The last couple of years have been phenomenal for razor clamming along the Oregon and Washington Coasts. Record “Boon and Crockett” specimens have been showing up in people’s buckets, with giant four-inchers last year, and two-inchers this year. It was going to be another clam bounty in the Pacific Northwest. Was. Past tense. All that came to a grinding halt over the last week as officials have announced clamming is closed due to toxic acidity. The recommendations are clear for clam diggers: do not eat the clams. But what about SCUBA diving during an algae outbreak? Is it safe?
First, A Little Info
Whenever an algal bloom occurs, most people call it red tide. The algae, scientists call them phytoplankton, are microscopic, plant-like organisms that form dense patches near the water’s surface. These patches vary in color from green to brown to red. Another name for a red tide is “harmful algal bloom” or HAB. Red tides can cause the deaths of fish, coastal birds, marine mammals and other organisms.
If you eat food contaminated by domoic acid, which is the toxic substance found in the algal blooms, you can get sick. This includes mussels, clams, oysters, sardines, anchovies and the viscera of lobsters. It can cause permanent short-term memory loss, cardiac arrhythmias, and respiratory problems along with less severe symptoms as nausea, vomiting, diarrhea, and stomach cramps.
An interesting side note: the first recorded red tide occurred in what is now modern British Columbia in June, 1793. During Captain George Vancouver’s exploration of the area, men in his crew ate some mussels they had found. Almost immediately their lips and finger tips went numb. The numbness progressed until their arms and legs were paralyzed and nausea set in. Two centuries later the perpetrator was known: phytoplankton had contaminated the mussels, leading to the sickness of Vancouver’s men and the demise of one of his men.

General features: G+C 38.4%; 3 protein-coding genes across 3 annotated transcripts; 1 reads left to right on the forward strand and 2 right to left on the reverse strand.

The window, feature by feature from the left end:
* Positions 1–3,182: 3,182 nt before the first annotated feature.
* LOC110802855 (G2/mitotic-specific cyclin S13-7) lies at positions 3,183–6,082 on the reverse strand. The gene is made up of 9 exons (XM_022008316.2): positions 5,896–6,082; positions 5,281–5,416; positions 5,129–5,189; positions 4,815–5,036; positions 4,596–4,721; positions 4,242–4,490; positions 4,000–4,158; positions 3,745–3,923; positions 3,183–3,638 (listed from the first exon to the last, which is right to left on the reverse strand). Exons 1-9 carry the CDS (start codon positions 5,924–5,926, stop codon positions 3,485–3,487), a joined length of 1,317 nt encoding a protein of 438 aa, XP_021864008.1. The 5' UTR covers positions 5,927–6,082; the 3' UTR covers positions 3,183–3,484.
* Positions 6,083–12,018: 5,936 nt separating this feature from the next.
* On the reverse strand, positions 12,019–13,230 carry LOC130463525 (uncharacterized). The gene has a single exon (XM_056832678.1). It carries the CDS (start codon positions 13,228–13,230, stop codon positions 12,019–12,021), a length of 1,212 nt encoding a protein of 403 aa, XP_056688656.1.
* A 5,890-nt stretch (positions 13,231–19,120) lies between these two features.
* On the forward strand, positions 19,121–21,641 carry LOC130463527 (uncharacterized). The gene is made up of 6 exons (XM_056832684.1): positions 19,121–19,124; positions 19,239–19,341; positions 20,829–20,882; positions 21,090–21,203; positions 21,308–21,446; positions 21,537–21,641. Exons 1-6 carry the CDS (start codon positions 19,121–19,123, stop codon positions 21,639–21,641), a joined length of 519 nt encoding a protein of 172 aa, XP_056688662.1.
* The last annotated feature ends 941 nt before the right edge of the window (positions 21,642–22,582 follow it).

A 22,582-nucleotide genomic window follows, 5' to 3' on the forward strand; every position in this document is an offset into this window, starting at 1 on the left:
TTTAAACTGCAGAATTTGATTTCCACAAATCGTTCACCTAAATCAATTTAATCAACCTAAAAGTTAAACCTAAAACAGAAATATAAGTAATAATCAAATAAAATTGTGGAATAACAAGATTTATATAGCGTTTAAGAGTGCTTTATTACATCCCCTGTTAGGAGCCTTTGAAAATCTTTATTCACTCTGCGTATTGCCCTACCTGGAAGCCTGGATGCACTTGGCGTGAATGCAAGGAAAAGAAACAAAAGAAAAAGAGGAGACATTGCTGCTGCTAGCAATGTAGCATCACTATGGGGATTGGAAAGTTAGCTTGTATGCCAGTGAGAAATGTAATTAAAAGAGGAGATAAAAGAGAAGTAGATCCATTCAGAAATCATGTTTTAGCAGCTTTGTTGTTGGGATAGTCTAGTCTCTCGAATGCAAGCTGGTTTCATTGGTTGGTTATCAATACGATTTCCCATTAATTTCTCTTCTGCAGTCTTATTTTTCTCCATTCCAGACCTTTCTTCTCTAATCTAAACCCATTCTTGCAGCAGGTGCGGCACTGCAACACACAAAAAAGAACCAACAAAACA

But What About SCUBA?
Toxic algal blooms are harmless underwater, especially if you are diving offshore. Shore dives can be tougher. The stench can affect sensitive people and they’ll have trouble breathing. Red Tides have a large amount of dead critters, from the plankton itself to other organisms done in by the dearth of oxygen. As this biological matter decays, the smell gets worse and can cause problems for some people breathing it in on the beach. While this reduces visibility in the water, your actually diving in under the water should not be affected.
When diving through a red tide, you will experience low viz, stinky gear (you will have to wash everything thoroughly after you dive) and some respiratory irritation. It won’t damage your gear. As a rule, most people would probably advise against diving in a red tide, but from all the available research, it isn’t harmful.
Sources: scubaboard.com | http://aquaviews.net | capescuba.co.za | examiner.com